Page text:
agree in this.

state they are not needed; but, in comparison thereof, they are (though once they were as calendars, for weak people to read some mystical glory by) but beggarly elements now.

VI. That not only in that flesh did the eternal light preach forth itself the end of these things, by revealing and becoming the author of a more plain and perfect way, though less easy to flesh and blood (placing the stress of all upon an evangelical righteousness, whereof he became the first minister, and our most holy example); but he also appeared in that publick body, só peculiarly prepared, a general Saviour, by his life, doctrine, miracles, death of the cross, and resurrection; in and by all which he obtained · 66 a name above every name.”

VII. That nevertheless, not to the body, but the holy light of life therein, is chiefly to be ascribed the salvation; and to the body, however excellent, but instrumentally: - for that it was the eternal light and life, which gave the weight to all the actions and sufferings of the body.

VIII. That the benefit then procured is not witnessed by any, but as they come to believe in Christ the light, as he doth appear in the heart and conscience, to "save from sin, destroy the works of the devil, finish transgression, and bring in of his everlasting righteousness." ' Wherefore to imagine one's self entitled to a state of salvation, whilst in rebellion against the light within, which is Christ's inward knocking and appearance, must needs be a delusion, most pernicious, and destructive to the souls of men.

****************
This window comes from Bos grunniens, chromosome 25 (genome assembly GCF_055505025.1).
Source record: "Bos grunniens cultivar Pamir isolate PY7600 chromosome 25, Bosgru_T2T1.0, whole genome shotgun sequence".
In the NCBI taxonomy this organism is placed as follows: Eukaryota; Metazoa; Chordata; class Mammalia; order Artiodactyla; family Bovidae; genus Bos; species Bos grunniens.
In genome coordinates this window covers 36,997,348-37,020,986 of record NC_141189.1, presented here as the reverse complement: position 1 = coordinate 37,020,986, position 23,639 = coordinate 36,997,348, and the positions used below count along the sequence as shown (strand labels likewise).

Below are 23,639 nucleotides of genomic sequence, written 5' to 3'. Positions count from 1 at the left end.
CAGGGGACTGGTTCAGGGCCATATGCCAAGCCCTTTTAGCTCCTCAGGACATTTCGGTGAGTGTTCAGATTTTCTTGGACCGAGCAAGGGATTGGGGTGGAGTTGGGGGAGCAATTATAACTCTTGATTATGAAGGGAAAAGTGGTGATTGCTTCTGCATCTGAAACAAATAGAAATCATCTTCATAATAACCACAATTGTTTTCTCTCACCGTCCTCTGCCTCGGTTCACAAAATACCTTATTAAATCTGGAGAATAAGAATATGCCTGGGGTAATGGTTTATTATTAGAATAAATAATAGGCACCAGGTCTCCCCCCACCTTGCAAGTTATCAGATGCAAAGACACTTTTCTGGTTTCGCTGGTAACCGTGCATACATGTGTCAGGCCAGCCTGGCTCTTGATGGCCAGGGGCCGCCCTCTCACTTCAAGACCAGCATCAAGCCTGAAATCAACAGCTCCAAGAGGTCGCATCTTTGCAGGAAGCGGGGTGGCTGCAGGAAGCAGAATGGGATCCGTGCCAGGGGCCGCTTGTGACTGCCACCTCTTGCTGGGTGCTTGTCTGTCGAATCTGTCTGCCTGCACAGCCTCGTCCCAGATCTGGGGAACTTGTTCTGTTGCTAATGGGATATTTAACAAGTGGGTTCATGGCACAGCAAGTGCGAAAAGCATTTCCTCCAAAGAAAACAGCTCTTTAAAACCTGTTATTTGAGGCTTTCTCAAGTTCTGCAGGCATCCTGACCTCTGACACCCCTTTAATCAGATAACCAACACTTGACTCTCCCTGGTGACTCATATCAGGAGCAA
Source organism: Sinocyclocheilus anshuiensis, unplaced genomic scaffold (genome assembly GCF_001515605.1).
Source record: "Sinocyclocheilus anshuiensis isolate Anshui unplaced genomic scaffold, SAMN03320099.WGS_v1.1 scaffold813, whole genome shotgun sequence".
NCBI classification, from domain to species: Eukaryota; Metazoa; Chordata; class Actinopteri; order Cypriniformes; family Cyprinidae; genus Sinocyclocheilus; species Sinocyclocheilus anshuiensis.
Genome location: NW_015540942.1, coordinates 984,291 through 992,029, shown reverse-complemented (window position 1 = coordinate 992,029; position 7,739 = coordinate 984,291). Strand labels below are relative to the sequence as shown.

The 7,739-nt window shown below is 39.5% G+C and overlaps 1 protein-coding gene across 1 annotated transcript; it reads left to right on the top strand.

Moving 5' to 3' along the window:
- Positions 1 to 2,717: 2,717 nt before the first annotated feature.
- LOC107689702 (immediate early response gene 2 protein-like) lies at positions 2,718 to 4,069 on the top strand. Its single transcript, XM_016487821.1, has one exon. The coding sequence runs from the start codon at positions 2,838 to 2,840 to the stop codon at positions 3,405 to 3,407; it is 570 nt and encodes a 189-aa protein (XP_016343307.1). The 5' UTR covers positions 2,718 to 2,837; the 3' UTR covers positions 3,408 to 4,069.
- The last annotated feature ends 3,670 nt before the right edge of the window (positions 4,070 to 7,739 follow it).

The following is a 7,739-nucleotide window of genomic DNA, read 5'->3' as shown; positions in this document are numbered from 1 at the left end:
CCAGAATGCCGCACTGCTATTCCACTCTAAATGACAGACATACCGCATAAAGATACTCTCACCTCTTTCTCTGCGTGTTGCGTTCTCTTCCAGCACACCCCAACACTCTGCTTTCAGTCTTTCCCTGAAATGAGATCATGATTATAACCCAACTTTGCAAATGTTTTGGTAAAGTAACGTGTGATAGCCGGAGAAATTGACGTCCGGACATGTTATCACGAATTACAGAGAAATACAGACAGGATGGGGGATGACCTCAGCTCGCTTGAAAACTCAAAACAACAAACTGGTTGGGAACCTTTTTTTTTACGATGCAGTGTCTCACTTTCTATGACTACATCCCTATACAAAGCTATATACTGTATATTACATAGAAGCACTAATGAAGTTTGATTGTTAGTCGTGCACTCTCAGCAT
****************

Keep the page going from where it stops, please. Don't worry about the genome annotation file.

IX. That, upon the whole, it is determined and con. cluded, that Christ is that light which shineth in the con. science."

X. That the light is proved, by reason, both universal and sufficient : the first, from the consent of mankind, and the goodness and rectitude of God: the second, both from experience, and that it were inconsistent with the goodness and wisdom of God to give a light to his creature insufficient for the work for which he gave it.